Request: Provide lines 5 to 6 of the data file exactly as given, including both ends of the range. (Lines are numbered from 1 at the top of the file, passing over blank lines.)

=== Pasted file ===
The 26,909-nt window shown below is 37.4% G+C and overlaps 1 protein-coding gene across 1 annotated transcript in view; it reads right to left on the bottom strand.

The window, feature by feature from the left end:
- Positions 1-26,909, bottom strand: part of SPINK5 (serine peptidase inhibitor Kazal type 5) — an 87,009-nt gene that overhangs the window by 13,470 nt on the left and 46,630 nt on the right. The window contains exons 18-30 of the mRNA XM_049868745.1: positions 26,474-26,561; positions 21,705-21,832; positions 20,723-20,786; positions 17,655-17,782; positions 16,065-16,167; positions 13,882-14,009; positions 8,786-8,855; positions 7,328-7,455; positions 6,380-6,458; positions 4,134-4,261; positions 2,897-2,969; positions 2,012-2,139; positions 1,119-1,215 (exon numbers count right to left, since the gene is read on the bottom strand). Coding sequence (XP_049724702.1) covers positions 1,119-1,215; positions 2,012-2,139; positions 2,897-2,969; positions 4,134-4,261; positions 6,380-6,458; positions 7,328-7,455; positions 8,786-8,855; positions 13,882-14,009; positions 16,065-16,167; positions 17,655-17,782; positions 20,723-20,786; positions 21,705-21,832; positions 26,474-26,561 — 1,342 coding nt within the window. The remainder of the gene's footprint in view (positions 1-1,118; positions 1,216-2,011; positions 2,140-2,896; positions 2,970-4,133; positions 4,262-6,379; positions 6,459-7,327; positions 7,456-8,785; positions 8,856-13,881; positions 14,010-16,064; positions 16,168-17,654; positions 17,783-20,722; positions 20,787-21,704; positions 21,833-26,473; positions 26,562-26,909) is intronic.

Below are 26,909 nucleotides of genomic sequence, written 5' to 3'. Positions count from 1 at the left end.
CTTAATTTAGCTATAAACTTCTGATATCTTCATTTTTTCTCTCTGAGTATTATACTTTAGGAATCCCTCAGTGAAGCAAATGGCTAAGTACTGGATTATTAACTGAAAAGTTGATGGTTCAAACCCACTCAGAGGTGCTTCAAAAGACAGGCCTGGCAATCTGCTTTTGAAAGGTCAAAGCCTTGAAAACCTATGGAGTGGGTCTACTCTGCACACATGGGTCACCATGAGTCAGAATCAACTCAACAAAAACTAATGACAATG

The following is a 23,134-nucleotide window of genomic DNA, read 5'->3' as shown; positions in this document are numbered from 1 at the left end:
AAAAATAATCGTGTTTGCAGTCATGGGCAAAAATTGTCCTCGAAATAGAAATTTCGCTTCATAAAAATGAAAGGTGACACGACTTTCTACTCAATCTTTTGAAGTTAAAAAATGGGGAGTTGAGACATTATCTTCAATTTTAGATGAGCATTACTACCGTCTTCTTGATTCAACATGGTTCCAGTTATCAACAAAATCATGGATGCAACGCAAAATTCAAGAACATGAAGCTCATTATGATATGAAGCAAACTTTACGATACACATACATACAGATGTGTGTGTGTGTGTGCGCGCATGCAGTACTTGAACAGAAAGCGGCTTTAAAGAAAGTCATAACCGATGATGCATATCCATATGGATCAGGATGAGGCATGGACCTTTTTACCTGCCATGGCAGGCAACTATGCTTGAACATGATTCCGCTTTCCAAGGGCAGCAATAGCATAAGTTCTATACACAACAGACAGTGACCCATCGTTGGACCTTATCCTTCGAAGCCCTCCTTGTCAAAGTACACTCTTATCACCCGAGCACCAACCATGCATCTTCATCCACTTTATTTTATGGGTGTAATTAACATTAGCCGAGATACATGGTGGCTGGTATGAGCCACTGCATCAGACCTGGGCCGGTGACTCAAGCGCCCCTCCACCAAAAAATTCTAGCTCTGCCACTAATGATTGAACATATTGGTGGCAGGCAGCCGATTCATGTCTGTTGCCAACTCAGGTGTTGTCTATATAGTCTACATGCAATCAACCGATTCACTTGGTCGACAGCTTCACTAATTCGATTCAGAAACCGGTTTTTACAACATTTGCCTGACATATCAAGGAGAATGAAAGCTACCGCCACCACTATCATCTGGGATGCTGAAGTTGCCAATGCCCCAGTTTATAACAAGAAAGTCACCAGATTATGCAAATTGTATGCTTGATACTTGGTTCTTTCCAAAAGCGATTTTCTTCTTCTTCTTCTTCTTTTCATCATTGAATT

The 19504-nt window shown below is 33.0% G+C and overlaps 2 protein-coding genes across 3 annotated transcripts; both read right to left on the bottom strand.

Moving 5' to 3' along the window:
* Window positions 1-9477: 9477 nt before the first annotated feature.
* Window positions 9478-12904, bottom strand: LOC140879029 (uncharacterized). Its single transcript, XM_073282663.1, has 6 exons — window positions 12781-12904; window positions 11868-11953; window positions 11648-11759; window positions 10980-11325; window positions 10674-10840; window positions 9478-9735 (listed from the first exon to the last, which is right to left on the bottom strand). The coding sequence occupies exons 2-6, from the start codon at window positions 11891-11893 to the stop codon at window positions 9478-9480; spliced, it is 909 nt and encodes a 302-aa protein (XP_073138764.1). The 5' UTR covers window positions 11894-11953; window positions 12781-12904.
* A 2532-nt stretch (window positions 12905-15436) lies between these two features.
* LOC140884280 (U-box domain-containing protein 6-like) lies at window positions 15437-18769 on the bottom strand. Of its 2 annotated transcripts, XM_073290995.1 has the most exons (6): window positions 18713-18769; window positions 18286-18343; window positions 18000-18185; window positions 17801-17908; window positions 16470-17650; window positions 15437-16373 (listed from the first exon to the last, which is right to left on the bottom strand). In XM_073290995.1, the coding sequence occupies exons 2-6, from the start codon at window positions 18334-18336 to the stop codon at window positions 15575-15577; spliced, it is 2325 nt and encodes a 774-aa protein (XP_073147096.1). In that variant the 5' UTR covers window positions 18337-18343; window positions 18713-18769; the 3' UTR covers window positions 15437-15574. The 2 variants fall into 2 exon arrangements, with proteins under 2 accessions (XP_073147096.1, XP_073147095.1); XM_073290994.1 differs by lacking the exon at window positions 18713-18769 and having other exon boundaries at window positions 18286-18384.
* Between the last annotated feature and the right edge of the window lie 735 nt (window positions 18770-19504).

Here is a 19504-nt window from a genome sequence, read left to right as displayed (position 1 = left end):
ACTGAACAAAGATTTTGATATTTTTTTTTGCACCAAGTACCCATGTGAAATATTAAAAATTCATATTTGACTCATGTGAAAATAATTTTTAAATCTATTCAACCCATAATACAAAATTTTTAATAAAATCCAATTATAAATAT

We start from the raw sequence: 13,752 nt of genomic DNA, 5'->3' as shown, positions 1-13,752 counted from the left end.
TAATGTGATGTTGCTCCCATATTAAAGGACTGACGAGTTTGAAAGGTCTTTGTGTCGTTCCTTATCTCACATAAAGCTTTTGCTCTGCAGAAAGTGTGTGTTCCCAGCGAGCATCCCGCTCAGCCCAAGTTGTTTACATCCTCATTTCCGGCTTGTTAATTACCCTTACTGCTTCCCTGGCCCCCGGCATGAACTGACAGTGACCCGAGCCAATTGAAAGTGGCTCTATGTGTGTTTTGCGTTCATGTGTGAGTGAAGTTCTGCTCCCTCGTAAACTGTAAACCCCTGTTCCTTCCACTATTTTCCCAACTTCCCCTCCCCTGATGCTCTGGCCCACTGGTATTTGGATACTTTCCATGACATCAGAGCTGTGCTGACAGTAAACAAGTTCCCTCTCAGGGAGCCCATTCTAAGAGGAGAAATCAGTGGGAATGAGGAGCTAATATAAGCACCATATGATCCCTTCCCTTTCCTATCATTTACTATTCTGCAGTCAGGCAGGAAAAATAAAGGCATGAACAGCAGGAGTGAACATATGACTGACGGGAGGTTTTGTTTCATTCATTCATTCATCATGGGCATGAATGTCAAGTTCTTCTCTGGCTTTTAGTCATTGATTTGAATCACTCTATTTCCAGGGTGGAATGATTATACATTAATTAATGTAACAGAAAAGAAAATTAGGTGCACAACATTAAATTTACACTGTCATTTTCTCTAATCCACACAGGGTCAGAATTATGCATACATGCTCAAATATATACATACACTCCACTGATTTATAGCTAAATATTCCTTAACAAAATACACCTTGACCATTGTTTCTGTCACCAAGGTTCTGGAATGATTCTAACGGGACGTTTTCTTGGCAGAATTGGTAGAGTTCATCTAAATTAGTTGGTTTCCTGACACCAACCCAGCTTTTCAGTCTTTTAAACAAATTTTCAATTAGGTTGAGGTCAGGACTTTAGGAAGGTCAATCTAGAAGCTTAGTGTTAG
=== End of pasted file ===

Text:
CTTAATTTAGCTATAAACTTCTGATATCTTCATTTTTTCTCTCTGAGTATTATACTTTAGGAATCCCTCAGTGAAGCAAATGGCTAAGTACTGGATTATTAACTGAAAAGTTGATGGTTCAAACCCACTCAGAGGTGCTTCAAAAGACAGGCCTGGCAATCTGCTTTTGAAAGGTCAAAGCCTTGAAAACCTATGGAGTGGGTCTACTCTGCACACATGGGTCACCATGAGTCAGAATCAACTCAACAAAAACTAATGACAATG

The following is a 23,134-nucleotide window of genomic DNA, read 5'->3' as shown; positions in this document are numbered from 1 at the left end: